January 25th, 2011 - by Alyse Wax
For as much as I am looking forward to Red State, I am glad to leave the crazy behind for now and take a peek at what bloody footprints were left in Park City today...
A Pandemic is Afoot
Playing in the dramatic shorts competition at Sundance is "Pandemic 41.410806, -75.654259," about kids dealing with their mother's mysterious "sleeping sickness." In case you have been too caught up in the Red State drama, FEARnet has snagged the digital and television distribution rights to this short (check it out below).
But that's not the whole story...
In addition to the short, director Lance Weiler has launched Pandemic One dot Zero, a "transmedia" experiment taking place in Park City through January 30th. Spanning "film, mobile, online, print, real-world, social gaming & data visualization," this social experiment asks attendees to keep their eyes out for water bottles, cell phones, Tweets, and other hidden physical and digital attributes in order to chart the "pandemic," and report in to "mission control spaces" set up throughout the festival (below). Weiler hopes that, in addition to being a massive experiment, the data may be compiled to help health officials track real pandemics across the world.
Want more? WSJ.com has a great interview with Lance Weiler. Check out the HopeIsMissing YouTube channel where you can request someone in Park City be scared - the Pandemic team will track them down for you. Follow the story on Twitter. And of course, check out the short that started it all, right here on FEARnet.
Silent House Gains a Voice
Well, most of a voice. The first horror film of the fest to get distribution is the remake of the less-than-a-year-old Uruguayan haunted house flick by the duo behind Open Water. Mickey Liddell has picked up worldwide distro rights to the film, excluding the UK, Scandinavia, and the Middle East. Those territories will be handled by Elle Driver. US distribution is still up in the air, but ScreenDaily.com reports that a deal is "understood to be close."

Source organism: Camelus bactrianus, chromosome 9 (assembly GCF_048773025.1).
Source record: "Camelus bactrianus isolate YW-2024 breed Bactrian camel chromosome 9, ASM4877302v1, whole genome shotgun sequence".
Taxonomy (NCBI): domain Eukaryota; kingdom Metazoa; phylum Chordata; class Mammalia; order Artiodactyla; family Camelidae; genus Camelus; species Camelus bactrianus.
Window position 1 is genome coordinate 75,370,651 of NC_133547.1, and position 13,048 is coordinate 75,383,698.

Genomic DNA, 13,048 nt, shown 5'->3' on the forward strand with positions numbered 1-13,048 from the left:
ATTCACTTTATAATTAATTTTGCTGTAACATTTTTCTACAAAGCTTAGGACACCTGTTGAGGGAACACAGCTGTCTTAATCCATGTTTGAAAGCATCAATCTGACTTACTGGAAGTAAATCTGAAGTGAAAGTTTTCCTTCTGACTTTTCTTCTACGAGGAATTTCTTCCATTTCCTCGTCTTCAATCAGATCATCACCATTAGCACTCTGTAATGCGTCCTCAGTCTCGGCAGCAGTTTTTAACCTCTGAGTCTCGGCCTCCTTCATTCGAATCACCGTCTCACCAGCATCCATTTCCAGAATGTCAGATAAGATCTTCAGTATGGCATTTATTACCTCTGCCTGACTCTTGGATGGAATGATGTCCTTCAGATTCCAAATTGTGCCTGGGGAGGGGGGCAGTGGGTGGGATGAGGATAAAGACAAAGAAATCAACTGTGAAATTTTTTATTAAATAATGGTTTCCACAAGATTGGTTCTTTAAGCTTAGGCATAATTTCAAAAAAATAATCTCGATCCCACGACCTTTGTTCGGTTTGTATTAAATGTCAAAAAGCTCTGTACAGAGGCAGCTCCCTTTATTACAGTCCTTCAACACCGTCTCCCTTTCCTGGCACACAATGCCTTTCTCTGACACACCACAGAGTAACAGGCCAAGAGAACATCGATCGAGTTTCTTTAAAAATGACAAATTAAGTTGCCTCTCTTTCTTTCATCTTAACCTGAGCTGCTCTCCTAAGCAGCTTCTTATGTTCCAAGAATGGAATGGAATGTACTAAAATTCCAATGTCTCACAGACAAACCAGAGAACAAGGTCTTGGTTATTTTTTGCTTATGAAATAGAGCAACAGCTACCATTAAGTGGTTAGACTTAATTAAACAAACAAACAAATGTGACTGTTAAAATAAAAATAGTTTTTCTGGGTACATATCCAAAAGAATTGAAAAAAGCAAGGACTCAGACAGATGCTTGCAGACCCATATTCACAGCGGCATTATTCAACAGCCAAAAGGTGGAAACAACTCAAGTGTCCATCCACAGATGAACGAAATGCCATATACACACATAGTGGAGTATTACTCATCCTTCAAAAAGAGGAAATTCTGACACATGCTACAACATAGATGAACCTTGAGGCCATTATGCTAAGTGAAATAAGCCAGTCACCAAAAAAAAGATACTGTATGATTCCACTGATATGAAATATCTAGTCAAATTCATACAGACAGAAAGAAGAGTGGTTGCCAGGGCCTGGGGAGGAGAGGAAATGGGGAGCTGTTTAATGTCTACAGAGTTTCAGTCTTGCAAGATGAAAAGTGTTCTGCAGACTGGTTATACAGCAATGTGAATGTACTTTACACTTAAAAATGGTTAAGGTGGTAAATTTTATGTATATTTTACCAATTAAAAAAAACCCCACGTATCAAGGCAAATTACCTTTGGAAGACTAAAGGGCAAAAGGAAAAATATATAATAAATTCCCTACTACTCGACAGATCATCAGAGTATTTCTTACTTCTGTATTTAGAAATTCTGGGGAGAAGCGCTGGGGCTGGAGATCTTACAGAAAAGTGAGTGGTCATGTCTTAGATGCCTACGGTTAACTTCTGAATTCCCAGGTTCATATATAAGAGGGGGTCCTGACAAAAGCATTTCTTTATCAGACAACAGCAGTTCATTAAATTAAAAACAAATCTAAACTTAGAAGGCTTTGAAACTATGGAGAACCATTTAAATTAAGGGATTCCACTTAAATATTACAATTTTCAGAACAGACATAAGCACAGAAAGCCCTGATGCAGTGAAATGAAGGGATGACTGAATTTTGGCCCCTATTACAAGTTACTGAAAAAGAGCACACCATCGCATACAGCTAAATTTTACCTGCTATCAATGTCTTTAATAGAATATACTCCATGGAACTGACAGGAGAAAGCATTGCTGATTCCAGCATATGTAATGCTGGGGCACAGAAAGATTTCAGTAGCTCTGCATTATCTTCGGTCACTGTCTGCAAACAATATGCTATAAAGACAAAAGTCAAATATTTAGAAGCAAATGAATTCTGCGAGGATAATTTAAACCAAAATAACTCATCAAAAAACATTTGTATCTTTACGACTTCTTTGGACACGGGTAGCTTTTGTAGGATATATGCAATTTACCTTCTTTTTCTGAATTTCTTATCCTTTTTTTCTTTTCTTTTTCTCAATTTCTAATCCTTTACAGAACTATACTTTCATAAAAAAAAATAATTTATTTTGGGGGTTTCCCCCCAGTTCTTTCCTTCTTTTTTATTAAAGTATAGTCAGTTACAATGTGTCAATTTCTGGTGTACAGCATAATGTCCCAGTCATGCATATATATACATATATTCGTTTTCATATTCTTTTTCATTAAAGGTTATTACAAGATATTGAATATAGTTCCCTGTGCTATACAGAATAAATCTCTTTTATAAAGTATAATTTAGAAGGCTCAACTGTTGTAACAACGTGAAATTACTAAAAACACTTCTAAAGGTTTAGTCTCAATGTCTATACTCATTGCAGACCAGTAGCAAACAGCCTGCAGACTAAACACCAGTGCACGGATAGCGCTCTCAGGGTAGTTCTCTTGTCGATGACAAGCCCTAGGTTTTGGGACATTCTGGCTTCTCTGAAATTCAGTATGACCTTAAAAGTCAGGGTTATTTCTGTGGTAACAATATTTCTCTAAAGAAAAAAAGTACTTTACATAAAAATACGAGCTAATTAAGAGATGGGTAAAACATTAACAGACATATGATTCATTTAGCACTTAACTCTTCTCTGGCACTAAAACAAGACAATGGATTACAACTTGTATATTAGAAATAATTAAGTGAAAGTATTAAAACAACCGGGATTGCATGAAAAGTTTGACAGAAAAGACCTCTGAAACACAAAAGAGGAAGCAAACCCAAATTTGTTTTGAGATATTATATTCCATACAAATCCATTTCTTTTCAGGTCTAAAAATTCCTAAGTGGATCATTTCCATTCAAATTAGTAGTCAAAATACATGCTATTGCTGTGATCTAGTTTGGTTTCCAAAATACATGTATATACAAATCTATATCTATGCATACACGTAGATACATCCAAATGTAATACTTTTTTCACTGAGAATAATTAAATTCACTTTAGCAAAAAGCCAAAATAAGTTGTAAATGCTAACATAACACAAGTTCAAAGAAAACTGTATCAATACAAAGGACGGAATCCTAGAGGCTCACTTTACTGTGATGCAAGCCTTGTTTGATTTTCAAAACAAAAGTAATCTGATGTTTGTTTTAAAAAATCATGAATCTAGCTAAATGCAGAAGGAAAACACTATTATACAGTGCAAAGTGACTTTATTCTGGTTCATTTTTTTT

Vampire Gets Buried
Arthouse flick Vampire, about a geeky kid who prowls the internet for suicidal girls whose blood he can drink dry, premiered today to less-than-stellar reviews. ScreenCrave.com gave it a 6/10 - and that was about the best review I have seen. FilmThreat.com, at best, could only say, "Perhaps there is an audience that projects something onto the film that isn't really there and it develops a life because of it, but I doubt it." Variety.com called the picture "ineffectively bizarre" and "stubbornly unsatisfying." The tweets have been downright vitriolic. @erikthemovieman said "A new low has been set at Sundance with Vampire." @jhoffman6 wrote, "My god, Vampire was quite poor." @keanesian: "People in my screening REALLY didn't like Vampire. I was kind of into it. But I thought it was almost over an hour in. Sloow going."
The Woman Takes a Beating
Only at Sundance can you have the most civil theatre ejection ever. Watch this guy spend over six minutes (and that was just as long as the cameraman was able to record) complain about how vile and offensive The Woman is - and complain that he was removed from the theatre prematurely! Reviews are scarce, but the Tweets have been overwhelmingly supportive: brutal, shocking, intelligent, hilarious, spectacular. In case you missed the freakout...